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McDonald's Always-Broken Soft Serve Machines May Finally Get Fixed

Tired of disappointing customers, franchisees are taking matters into their own hands.

The broken reputation of McDonald's soft serve machines is as widespread as the chain's McFlurry fandom. Frequent service interruptions have spawned a plethora of complaints and conspiracy theories on social media. If you've ever attempted to order either a soft serve or a McFlurry, you've likely experienced the frustration firsthand.

The global problem is so well-known that rival chains have even poked fun at McDonald's. For example, a Sonic location once trolled McDonald's with a sign that read, "Our ice cream machine works unlike Mc … NVM." (Related: 9 Restaurant Chains That Closed Hundreds of Locations This Summer.)

There are several reasons why the machines are apparently so finicky. They are extremely sensitive to being both over- and underfilled, and a mandatory heat cleaning cycle can put machines out of commission for up to four hours during the day.

McDonald's previously attempted to fix the problem in 2017. The chain announced a major rollout of brand-new machines with fewer parts, therefore streamlining maintenance and repairs. The new machines were supposed to be installed in all locations in the U.S. and Europe, but the status of the rollout remains unclear. The burger giant could not confirm that any such equipment update had taken place as of this March, according to Business Insider.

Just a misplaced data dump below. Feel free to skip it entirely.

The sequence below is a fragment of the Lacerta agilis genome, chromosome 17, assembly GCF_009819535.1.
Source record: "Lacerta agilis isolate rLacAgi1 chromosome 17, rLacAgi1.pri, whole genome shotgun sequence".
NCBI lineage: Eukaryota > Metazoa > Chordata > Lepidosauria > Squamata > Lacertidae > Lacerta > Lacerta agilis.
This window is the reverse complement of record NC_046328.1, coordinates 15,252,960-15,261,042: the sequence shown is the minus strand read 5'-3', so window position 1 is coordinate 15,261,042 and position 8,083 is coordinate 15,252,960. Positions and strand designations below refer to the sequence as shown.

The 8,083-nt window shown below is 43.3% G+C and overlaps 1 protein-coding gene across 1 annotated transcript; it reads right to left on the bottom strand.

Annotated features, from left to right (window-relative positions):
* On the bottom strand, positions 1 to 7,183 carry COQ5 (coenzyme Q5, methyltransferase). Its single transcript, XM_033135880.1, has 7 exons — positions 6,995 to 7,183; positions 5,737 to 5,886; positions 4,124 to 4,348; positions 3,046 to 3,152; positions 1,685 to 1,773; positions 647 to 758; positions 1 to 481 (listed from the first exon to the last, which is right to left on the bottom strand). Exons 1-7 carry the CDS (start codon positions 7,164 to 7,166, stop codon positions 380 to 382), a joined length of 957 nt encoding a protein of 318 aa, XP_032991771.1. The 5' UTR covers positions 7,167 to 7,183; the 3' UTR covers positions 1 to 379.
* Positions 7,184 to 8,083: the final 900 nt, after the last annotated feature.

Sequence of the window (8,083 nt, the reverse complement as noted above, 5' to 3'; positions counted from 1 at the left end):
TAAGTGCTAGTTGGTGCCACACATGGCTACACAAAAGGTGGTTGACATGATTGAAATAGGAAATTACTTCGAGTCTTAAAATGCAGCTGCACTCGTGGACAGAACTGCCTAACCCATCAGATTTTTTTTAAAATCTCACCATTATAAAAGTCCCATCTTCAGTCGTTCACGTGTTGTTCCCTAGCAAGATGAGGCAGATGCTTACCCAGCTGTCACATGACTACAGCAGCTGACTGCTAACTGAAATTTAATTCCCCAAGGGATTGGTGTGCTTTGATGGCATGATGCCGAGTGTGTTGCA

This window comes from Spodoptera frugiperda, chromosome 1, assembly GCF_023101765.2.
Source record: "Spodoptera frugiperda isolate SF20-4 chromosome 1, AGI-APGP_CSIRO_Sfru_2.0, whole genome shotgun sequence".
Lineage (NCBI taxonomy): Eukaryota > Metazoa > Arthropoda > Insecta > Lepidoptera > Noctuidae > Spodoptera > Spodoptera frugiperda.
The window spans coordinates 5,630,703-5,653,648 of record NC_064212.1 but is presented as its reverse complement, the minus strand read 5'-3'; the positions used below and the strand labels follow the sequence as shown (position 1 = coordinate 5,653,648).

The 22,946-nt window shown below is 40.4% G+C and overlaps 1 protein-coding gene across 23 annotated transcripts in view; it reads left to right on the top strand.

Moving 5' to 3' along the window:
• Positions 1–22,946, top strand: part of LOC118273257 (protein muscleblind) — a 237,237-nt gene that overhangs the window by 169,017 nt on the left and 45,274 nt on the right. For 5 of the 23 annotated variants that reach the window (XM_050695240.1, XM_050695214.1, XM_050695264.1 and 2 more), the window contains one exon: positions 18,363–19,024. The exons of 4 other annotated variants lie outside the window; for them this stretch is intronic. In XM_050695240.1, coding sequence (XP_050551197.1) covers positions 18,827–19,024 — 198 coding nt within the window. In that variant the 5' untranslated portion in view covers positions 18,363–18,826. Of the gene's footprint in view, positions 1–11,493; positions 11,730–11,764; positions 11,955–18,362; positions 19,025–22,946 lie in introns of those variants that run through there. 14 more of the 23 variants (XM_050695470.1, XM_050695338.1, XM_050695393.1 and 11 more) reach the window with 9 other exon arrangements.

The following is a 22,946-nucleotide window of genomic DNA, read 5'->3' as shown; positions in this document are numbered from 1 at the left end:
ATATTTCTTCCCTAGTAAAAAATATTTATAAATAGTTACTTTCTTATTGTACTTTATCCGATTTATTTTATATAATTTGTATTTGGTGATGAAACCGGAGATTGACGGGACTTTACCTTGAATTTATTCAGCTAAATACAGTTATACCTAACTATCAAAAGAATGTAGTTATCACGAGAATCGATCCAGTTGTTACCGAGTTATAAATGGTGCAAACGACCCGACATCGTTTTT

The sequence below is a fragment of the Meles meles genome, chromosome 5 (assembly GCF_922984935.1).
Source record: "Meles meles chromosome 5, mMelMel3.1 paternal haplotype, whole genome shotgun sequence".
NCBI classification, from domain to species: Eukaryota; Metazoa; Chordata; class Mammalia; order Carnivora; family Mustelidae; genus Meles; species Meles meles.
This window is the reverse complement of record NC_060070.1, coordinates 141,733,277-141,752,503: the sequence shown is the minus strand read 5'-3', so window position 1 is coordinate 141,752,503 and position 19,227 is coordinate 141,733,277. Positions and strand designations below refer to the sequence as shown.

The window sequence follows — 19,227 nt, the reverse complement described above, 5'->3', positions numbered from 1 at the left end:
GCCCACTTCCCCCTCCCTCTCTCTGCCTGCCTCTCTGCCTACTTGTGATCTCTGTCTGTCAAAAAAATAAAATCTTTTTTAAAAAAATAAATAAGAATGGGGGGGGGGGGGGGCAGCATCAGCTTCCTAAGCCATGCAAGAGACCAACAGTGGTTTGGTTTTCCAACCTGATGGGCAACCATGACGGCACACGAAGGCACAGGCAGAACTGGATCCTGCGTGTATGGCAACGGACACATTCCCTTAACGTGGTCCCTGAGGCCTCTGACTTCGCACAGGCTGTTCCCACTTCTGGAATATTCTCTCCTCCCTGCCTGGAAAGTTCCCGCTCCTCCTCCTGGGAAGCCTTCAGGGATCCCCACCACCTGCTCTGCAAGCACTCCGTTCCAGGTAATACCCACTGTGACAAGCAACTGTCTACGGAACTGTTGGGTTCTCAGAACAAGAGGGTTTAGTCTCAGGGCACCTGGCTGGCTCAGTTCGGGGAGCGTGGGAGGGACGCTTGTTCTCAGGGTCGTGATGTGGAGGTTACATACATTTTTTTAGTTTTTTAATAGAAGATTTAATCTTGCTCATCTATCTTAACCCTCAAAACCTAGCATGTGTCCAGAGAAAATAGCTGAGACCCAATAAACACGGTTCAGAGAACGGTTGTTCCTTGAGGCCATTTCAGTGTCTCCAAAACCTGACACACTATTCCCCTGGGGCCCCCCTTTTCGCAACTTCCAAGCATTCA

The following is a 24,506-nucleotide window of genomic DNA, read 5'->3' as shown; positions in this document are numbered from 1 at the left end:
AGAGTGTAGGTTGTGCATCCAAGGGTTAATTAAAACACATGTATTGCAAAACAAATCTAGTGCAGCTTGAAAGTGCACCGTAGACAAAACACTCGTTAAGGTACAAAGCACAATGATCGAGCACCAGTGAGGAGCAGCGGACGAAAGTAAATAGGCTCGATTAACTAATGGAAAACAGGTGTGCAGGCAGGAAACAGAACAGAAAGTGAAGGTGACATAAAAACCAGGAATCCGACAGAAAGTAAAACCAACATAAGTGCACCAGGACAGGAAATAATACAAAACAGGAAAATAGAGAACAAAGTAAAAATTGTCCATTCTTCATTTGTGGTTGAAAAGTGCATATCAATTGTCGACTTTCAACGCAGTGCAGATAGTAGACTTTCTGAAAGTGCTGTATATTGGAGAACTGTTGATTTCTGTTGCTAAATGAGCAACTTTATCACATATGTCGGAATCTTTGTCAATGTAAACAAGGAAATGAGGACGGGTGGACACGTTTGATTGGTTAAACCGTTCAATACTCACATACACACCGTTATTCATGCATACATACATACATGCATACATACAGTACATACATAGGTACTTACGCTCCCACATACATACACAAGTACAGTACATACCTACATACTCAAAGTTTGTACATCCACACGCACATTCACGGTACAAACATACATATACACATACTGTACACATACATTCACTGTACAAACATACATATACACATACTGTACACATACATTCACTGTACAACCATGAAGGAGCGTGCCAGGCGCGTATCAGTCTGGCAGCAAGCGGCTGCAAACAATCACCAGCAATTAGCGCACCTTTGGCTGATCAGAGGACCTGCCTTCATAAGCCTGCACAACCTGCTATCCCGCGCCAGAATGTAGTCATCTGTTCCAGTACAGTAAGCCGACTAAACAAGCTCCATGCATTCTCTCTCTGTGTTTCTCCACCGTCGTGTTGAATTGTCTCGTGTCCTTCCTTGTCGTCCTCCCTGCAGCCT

Fed up with disappointing customers, some franchisees have taken it upon themselves to find a solution. As of October 8, franchise owners had formed a team spearheading a search for a permanent solution to the soft serve machine problem. "No idea is off the table," according to Tyler Gamble, a leader on the National Supply Leadership Council.

And a solution may not be so far out of reach. Software company Kytch recently created a device that serves as a sort of soft-serve-machine whisperer. It interprets a machine's sometimes mysterious behavior so users can more easily course correct during operation. While this solution hasn't officially been adopted by McDonald's, many franchisees are already using it with success. If this solution sticks, that once elusive McDonald's soft serve may become a thing of the past.

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Mura Dominko
Mura is ETNT's Executive Editor, leading the coverage of America's favorite restaurant chains, grocery stores, and viral food moments. Read more about Mura
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